But it is still the Amateur clubs that must seek out the information they need or act collectively if they want to improve the current situation, after all they are to a degree, still in control of their own collective destiny and can if they so choose elect new blood to take them forward in to a new era...............but the Apathy must be addressed in every clubs own house if all the above is to move forward and have a positive impact in the Amateur game before its too late.

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:D

Gillmeister, I have served my time and will if necessary serve it again, but unfortunately League Management committees can at times by swayed by the silky smooth caressing nature of senior RFL figures, which as a result means certain subjects are breifly brushed over during meetings or not even mentioned.

I am not anti RFL, but I do believe the RFL have done a job on the Amateur game and BARLA, which is now starting to bite them on the backside because they cannot fulfil promises they made and they are, in many instances, appearing hypocritical and full of boulderdash.

They have only interfered in the Amateur game because they needed to support funding applications they made by way of the amount of participants they had under their umbrella, unfortunately they did not understand (Once more might I add) the size of the task in hand and the cracks are now starting to appear.

The Participation overload PR spin sticking plasters they applied are starting to lose their adhesive properties and the Amateur game is once more beginning to hemorage from top to bottom, even the medicine that was a move to a March to November season has turned out to be little more than an ineffective tonic for the major ills we face as a sport at grass roots level.

BARLA is not currently the answer either as the RFL Dentists department removed all its teeth and then gave it the biggest gobstopper of all time to keep it quiet, however a new dawn is on the horizon which may see the dormant BARLA beast grow stronger than ever before under the potential new guidance of a WARRIOR from the NW Hemisphere ;)

But it is still the Amateur clubs that must seek out the information they need or act collectively if they want to improve the current situation, after all they are to a degree, still in control of their own collective destiny and can if they so choose elect new blood to take them forward in to a new era...............but the Apathy must be addressed in every clubs own house if all the above is to move forward and have a positive impact in the Amateur game before its too late.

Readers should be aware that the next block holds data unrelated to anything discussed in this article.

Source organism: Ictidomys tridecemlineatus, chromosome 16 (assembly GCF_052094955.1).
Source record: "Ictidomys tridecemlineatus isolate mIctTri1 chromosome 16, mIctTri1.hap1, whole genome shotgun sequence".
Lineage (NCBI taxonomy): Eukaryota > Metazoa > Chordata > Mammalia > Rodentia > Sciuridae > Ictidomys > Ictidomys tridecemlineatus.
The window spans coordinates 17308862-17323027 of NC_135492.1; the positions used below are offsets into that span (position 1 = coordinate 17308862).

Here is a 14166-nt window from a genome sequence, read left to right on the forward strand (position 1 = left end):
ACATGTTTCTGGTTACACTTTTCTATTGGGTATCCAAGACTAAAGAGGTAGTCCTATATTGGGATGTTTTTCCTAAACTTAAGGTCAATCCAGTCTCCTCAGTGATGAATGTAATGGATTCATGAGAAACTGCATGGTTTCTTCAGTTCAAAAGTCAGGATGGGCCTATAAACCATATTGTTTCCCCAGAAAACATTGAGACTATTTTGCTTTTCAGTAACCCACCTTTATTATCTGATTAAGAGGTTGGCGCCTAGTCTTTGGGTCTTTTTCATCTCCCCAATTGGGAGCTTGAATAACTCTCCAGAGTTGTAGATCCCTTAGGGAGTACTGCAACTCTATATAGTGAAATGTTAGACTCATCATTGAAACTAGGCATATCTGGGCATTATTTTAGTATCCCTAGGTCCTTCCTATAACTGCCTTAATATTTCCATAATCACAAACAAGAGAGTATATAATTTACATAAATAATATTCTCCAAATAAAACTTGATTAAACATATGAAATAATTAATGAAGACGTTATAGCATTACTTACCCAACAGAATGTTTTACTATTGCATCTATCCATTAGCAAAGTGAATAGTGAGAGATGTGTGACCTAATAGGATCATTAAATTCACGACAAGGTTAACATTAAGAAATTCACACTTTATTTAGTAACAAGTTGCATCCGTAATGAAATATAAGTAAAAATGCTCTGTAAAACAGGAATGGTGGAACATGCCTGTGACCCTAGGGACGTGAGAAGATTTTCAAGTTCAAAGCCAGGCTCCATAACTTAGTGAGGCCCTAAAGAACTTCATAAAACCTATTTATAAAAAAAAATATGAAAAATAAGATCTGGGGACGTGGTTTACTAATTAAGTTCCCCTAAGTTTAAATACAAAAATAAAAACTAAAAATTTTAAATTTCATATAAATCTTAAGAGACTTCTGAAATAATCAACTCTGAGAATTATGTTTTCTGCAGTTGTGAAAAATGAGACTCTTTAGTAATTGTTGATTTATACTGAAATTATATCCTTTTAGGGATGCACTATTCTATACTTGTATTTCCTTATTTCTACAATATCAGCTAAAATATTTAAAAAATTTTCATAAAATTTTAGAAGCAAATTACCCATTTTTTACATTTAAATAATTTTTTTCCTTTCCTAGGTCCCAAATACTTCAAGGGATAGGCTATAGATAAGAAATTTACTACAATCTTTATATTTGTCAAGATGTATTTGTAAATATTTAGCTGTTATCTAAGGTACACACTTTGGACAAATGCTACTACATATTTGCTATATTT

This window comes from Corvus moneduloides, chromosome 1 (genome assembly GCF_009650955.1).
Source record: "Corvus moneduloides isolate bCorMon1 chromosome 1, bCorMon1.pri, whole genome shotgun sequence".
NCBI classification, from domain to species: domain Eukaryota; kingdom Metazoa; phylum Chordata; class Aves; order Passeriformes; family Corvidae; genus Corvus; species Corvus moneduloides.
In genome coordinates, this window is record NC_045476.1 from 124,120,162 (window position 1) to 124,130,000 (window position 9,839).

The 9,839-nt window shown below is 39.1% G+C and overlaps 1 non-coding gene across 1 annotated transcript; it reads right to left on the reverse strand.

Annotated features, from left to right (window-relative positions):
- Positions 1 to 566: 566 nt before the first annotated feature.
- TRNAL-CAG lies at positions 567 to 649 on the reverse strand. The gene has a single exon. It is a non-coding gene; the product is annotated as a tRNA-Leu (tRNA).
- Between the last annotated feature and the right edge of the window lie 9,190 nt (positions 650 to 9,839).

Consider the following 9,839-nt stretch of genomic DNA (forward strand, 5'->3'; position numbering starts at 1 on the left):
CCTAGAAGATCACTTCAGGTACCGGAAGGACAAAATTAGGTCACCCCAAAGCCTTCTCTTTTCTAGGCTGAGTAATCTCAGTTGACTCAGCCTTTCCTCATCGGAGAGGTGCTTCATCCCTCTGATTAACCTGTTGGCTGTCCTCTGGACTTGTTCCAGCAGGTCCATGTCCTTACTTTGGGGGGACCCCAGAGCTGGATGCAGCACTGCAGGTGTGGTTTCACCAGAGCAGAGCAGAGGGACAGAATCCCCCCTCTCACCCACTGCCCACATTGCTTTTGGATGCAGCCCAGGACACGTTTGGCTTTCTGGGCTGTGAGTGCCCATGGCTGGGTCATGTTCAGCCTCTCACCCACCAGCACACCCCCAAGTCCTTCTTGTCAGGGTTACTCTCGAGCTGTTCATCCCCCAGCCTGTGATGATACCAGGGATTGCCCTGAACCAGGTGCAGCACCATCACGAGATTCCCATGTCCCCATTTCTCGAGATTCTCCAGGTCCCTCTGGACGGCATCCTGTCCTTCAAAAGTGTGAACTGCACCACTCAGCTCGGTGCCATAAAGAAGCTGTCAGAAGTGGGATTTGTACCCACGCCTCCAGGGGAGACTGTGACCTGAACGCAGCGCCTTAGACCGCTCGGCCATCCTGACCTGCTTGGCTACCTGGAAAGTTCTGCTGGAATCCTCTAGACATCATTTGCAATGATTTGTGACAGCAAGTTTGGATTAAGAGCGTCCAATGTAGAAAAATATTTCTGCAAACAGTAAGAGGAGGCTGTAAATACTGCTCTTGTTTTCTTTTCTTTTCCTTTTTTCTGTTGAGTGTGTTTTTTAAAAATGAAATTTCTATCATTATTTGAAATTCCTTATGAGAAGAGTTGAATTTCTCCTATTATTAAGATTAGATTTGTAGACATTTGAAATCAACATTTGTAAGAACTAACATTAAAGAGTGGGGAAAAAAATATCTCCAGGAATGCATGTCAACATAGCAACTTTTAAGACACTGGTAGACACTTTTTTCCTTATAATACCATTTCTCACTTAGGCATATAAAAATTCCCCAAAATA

Agree with what youve wrote

I notice that you have used the word apathy a couple of times, thats what is rife throughout rugby league as a whole everyone wants to sit back and fold there arms and expect somebody else to step up and its why the RFL were able to get themselves into such a powerfu position. Personally I cant see BARLA ever getting back to former glories but if Mr P wins the race for the Chairmanship then things will only get better as I am sure he will be forward thinking enough to work with the RFL as much as possible but will also know when things arent good for the community game and fight tooth and nail

I see so many people on here who will argue there point and make alot of sense yet arent part of there clubs decision making process etc so cant have any impact where it matters and thats what needs to change rather than posting on the internet

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Agree with what youve wrote

I notice that you have used the word apathy a couple of times, thats what is rife throughout rugby league as a whole everyone wants to sit back and fold there arms and expect somebody else to step up and its why the RFL were able to get themselves into such a powerfu position. Personally I cant see BARLA ever getting back to former glories but if Mr P wins the race for the Chairmanship then things will only get better as I am sure he will be forward thinking enough to work with the RFL as much as possible but will also know when things arent good for the community game and fight tooth and nail

I see so many people on here who will argue there point and make alot of sense yet arent part of there clubs decision making process etc so cant have any impact where it matters and thats what needs to change rather than posting on the internet

I'd sooner see the RFL working with BARLA.

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I'd sooner see the RFL working with BARLA.

That could only happen if the clubs got behind BARLA, for that to happen BARLA would need to table something worthwhile that warrants the Regional Leagues and clubs accepting there is value in having BARLA represent them collectively.

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That could only happen if the clubs got behind BARLA, for that to happen BARLA would need to table something worthwhile that warrants the Regional Leagues and clubs accepting there is value in having BARLA represent them collectively.

BARLA & the clubs need to be communicating more, the channels are in place & need to be used, the meeting of the district leagues recently are a step forward and many problems where brought to light.